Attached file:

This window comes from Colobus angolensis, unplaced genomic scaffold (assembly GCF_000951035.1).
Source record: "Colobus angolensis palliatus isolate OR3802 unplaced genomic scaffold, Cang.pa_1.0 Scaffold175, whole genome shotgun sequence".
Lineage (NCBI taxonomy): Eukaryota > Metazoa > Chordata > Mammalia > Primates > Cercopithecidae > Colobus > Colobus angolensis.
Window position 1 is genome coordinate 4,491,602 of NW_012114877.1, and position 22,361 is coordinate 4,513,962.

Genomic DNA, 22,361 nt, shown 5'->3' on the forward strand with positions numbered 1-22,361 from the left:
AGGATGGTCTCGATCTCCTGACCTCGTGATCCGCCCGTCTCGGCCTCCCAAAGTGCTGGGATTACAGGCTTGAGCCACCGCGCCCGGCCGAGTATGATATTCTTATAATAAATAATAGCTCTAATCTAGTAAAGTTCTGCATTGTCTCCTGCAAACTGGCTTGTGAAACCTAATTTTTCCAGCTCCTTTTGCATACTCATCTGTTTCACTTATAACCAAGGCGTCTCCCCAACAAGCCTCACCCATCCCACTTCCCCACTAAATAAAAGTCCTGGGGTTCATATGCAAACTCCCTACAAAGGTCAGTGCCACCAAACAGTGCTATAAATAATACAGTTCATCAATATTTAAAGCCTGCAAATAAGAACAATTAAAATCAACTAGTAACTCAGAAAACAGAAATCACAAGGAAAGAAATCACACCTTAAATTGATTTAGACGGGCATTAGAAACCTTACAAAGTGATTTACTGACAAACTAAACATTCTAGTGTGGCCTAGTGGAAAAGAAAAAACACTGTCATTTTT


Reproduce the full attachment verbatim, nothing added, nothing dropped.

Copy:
This window comes from Colobus angolensis, unplaced genomic scaffold (assembly GCF_000951035.1).
Source record: "Colobus angolensis palliatus isolate OR3802 unplaced genomic scaffold, Cang.pa_1.0 Scaffold175, whole genome shotgun sequence".
Lineage (NCBI taxonomy): Eukaryota > Metazoa > Chordata > Mammalia > Primates > Cercopithecidae > Colobus > Colobus angolensis.
Window position 1 is genome coordinate 4,491,602 of NW_012114877.1, and position 22,361 is coordinate 4,513,962.

Genomic DNA, 22,361 nt, shown 5'->3' on the forward strand with positions numbered 1-22,361 from the left:
AGGATGGTCTCGATCTCCTGACCTCGTGATCCGCCCGTCTCGGCCTCCCAAAGTGCTGGGATTACAGGCTTGAGCCACCGCGCCCGGCCGAGTATGATATTCTTATAATAAATAATAGCTCTAATCTAGTAAAGTTCTGCATTGTCTCCTGCAAACTGGCTTGTGAAACCTAATTTTTCCAGCTCCTTTTGCATACTCATCTGTTTCACTTATAACCAAGGCGTCTCCCCAACAAGCCTCACCCATCCCACTTCCCCACTAAATAAAAGTCCTGGGGTTCATATGCAAACTCCCTACAAAGGTCAGTGCCACCAAACAGTGCTATAAATAATACAGTTCATCAATATTTAAAGCCTGCAAATAAGAACAATTAAAATCAACTAGTAACTCAGAAAACAGAAATCACAAGGAAAGAAATCACACCTTAAATTGATTTAGACGGGCATTAGAAACCTTACAAAGTGATTTACTGACAAACTAAACATTCTAGTGTGGCCTAGTGGAAAAGAAAAAACACTGTCATTTTT